Hillary Clinton went back to work this week after a fall that led to a concussion and blood clot near her brain kept her off the job for several weeks. Her time as Secretary of State is nearing an end, as Clinton has made plans to turn over the reigns to someone new when President Barack Obama's second term in the White House officially begins later this month. Although she is leaving the State Department, Clinton says that she has no plans to retire, which has fueled speculation that she intends to run for President in 2016.
When she was asked by a reporter on how she planned to spend her retirement, Clinton retorted:
"I don't know if that is a word I would use, but certainly stepping off the very fast track for a little while."
These comments came during her first appearance with the press since returning to work earlier this week. Clinton said that her return to the State Dept. was "somewhat bittersweet" because it will soon be followed by her departure, but noted that she hoped to arrange "a very smooth, seamless transition" to her likely successor, John Kerry.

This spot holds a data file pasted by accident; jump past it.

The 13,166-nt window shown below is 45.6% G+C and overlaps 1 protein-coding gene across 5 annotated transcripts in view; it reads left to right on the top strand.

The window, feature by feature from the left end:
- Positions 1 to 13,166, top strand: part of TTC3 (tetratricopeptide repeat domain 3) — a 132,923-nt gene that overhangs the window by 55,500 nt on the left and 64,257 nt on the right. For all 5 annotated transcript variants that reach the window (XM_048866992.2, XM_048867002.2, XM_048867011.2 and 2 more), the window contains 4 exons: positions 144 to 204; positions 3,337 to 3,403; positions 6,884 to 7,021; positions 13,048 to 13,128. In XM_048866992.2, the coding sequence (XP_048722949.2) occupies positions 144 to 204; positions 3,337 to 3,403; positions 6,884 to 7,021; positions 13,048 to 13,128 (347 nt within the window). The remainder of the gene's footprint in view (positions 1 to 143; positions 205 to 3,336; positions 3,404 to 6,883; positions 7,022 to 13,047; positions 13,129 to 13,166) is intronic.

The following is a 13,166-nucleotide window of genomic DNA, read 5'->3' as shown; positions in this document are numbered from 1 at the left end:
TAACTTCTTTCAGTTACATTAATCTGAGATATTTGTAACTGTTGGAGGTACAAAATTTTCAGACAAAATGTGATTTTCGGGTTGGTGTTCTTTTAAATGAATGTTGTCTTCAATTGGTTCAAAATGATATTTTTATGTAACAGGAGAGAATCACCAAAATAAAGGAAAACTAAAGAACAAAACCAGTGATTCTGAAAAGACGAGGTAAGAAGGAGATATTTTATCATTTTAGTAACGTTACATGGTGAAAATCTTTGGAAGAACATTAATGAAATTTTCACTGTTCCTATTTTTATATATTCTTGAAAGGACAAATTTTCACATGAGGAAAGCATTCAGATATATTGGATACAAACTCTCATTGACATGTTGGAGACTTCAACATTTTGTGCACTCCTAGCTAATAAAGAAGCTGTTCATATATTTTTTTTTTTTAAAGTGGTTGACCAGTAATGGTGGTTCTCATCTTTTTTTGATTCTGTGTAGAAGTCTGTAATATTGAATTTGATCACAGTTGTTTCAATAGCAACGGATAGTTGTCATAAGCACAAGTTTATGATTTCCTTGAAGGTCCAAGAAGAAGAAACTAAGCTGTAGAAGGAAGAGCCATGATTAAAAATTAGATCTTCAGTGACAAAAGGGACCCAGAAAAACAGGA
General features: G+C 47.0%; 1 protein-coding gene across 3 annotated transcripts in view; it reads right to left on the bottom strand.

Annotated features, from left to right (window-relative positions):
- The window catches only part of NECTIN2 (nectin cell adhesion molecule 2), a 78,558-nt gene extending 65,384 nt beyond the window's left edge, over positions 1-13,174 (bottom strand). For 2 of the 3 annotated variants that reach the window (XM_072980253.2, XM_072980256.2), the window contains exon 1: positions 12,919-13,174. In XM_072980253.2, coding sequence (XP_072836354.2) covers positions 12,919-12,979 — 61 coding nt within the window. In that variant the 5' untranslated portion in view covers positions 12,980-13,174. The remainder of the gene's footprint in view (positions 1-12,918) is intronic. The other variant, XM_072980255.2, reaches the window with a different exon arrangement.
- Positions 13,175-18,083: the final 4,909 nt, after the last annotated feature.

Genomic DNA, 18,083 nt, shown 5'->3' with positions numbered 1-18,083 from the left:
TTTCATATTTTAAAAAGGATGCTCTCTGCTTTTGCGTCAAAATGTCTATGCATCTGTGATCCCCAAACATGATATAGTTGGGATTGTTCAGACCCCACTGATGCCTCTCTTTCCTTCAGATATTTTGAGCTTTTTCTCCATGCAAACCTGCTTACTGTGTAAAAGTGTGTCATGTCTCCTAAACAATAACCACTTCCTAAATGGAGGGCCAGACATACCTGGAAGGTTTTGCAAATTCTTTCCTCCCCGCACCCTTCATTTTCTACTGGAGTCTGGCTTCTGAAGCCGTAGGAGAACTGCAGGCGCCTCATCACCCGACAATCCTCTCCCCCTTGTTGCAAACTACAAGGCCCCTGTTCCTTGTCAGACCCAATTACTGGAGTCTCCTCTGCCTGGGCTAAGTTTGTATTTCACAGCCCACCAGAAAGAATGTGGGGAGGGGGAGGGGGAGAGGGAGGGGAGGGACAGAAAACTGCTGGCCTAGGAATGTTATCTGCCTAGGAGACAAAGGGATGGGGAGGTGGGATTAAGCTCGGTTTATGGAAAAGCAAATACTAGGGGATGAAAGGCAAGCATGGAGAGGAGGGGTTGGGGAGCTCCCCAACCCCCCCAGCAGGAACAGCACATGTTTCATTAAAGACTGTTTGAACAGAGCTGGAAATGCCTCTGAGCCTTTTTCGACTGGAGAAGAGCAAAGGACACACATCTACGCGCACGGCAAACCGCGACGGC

The former first lady added:
We are focused on continuing our work, finishing up everything that we can and helping Senator Kerry with his transition."
Clinton made a bid for the presidency in 2008 and was a favorite of the Democratic establishment, but the nomination ended up going to Obama. Clinton is once again seen as a front-runner for the next presidential election, but will damp down suggestions that she feels entitled.
Clinton has certainly given her credentials a boost with her four year stint as Secretary of State, however there are some concerns about her age. In 2016, she will be 69, and her recent bout of illness has drawn concerns about her health as well.
Clinton has said that she is not planning another run for the White House, but key allies have made it clear that they want her to run and expect her to, or at least expect her to consider it very seriously.